Squish is a simple script to build a single file out of multiple scripts, modules, and other files.
For example if you have a script called A, and it requires modules X, Y and Z, all of them could be squished into a single file, B.
When run, Squish reads a file called 'squishy' in the current (or specified) directory, which contains instructions on how to squish a project.
For an example you can see Squish's own squishy file, included in this package. For reference, see below.
Squish uses itself to squish itself and its components into a single 'squish' utility that can be run anywhere. To build squish, just run "make" - there are no dependencies other than Lua.
You can run "make install" to copy squish to /usr/local/bin/ if you have permission.
Running squish will search for a 'squishy' file in the current directory. Alternatively you can pass to squish a directory to look in.
Command-line options vary depending on what features squish has been built with. Below are the standard ones.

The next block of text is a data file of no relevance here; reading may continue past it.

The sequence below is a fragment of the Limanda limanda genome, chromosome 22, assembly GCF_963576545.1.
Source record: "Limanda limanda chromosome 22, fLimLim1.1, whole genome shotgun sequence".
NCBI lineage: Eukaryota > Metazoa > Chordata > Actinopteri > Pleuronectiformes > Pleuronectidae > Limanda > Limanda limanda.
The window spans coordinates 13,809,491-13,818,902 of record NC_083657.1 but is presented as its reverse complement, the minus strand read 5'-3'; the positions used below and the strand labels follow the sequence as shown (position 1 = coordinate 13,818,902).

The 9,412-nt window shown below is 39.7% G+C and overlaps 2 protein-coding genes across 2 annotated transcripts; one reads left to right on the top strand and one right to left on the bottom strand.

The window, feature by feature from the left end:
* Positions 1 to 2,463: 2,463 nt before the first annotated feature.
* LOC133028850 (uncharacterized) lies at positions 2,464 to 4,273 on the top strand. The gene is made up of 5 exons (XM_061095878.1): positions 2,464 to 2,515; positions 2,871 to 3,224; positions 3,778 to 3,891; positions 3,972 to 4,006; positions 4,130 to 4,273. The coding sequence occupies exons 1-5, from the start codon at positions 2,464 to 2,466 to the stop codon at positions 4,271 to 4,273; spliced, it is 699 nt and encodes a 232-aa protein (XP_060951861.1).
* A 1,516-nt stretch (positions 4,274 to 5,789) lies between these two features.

'Minification' is the act of condensing source code by stripping out spaces, line breaks, comments and anything that isn't required to be there. Although the source code is re-organised and changed, the program is still the same and runs without any changes.
Disable minification of the output file after squishing. Default is to minify.
The level may be one of: none, basic, default, full
They vary in effectiveness, and the time taken to process large files. Experiment!
'Uglification' is the name Squish gives to a certain basic form of compression. With large files it can reduce the size by some kilobytes, even after full minification. It works by replacing Lua keywords with a single byte and inserting some short code at the start of the script to expand the keywords when it is run.
Enable the uglification filter. Default is to not uglify.